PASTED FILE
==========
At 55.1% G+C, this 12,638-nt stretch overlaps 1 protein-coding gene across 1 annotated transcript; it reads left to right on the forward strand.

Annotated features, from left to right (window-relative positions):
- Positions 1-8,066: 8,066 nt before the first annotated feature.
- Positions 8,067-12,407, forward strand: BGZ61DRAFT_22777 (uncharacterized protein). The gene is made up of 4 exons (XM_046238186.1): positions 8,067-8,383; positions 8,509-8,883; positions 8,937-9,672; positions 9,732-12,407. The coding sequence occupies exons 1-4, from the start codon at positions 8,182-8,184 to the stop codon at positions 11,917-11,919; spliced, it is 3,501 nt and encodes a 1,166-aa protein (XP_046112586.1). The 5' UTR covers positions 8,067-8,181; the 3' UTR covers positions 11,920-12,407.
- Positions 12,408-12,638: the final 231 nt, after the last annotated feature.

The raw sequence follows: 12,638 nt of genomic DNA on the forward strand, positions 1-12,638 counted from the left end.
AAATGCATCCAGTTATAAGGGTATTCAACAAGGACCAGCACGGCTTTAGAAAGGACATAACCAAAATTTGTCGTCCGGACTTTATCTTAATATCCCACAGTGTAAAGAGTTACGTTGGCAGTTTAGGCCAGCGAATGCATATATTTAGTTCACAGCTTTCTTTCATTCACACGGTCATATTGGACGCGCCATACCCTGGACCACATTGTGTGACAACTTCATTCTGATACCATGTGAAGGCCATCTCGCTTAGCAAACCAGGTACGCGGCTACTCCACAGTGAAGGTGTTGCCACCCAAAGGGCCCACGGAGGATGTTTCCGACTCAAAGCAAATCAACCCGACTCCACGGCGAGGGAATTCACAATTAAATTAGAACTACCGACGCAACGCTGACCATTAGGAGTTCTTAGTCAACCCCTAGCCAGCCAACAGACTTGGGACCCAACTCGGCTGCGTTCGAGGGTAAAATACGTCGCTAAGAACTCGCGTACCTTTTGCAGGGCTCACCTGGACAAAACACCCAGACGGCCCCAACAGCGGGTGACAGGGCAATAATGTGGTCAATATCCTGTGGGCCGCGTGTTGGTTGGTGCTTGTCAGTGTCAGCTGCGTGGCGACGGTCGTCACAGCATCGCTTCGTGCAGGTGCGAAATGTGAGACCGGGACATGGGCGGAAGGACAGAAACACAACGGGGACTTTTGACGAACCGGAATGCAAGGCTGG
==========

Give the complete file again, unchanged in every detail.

At 55.1% G+C, this 12,638-nt stretch overlaps 1 protein-coding gene across 1 annotated transcript; it reads left to right on the forward strand.

Annotated features, from left to right (window-relative positions):
- Positions 1-8,066: 8,066 nt before the first annotated feature.
- Positions 8,067-12,407, forward strand: BGZ61DRAFT_22777 (uncharacterized protein). The gene is made up of 4 exons (XM_046238186.1): positions 8,067-8,383; positions 8,509-8,883; positions 8,937-9,672; positions 9,732-12,407. The coding sequence occupies exons 1-4, from the start codon at positions 8,182-8,184 to the stop codon at positions 11,917-11,919; spliced, it is 3,501 nt and encodes a 1,166-aa protein (XP_046112586.1). The 5' UTR covers positions 8,067-8,181; the 3' UTR covers positions 11,920-12,407.
- Positions 12,408-12,638: the final 231 nt, after the last annotated feature.

The raw sequence follows: 12,638 nt of genomic DNA on the forward strand, positions 1-12,638 counted from the left end.
AAATGCATCCAGTTATAAGGGTATTCAACAAGGACCAGCACGGCTTTAGAAAGGACATAACCAAAATTTGTCGTCCGGACTTTATCTTAATATCCCACAGTGTAAAGAGTTACGTTGGCAGTTTAGGCCAGCGAATGCATATATTTAGTTCACAGCTTTCTTTCATTCACACGGTCATATTGGACGCGCCATACCCTGGACCACATTGTGTGACAACTTCATTCTGATACCATGTGAAGGCCATCTCGCTTAGCAAACCAGGTACGCGGCTACTCCACAGTGAAGGTGTTGCCACCCAAAGGGCCCACGGAGGATGTTTCCGACTCAAAGCAAATCAACCCGACTCCACGGCGAGGGAATTCACAATTAAATTAGAACTACCGACGCAACGCTGACCATTAGGAGTTCTTAGTCAACCCCTAGCCAGCCAACAGACTTGGGACCCAACTCGGCTGCGTTCGAGGGTAAAATACGTCGCTAAGAACTCGCGTACCTTTTGCAGGGCTCACCTGGACAAAACACCCAGACGGCCCCAACAGCGGGTGACAGGGCAATAATGTGGTCAATATCCTGTGGGCCGCGTGTTGGTTGGTGCTTGTCAGTGTCAGCTGCGTGGCGACGGTCGTCACAGCATCGCTTCGTGCAGGTGCGAAATGTGAGACCGGGACATGGGCGGAAGGACAGAAACACAACGGGGACTTTTGACGAACCGGAATGCAAGGCTGG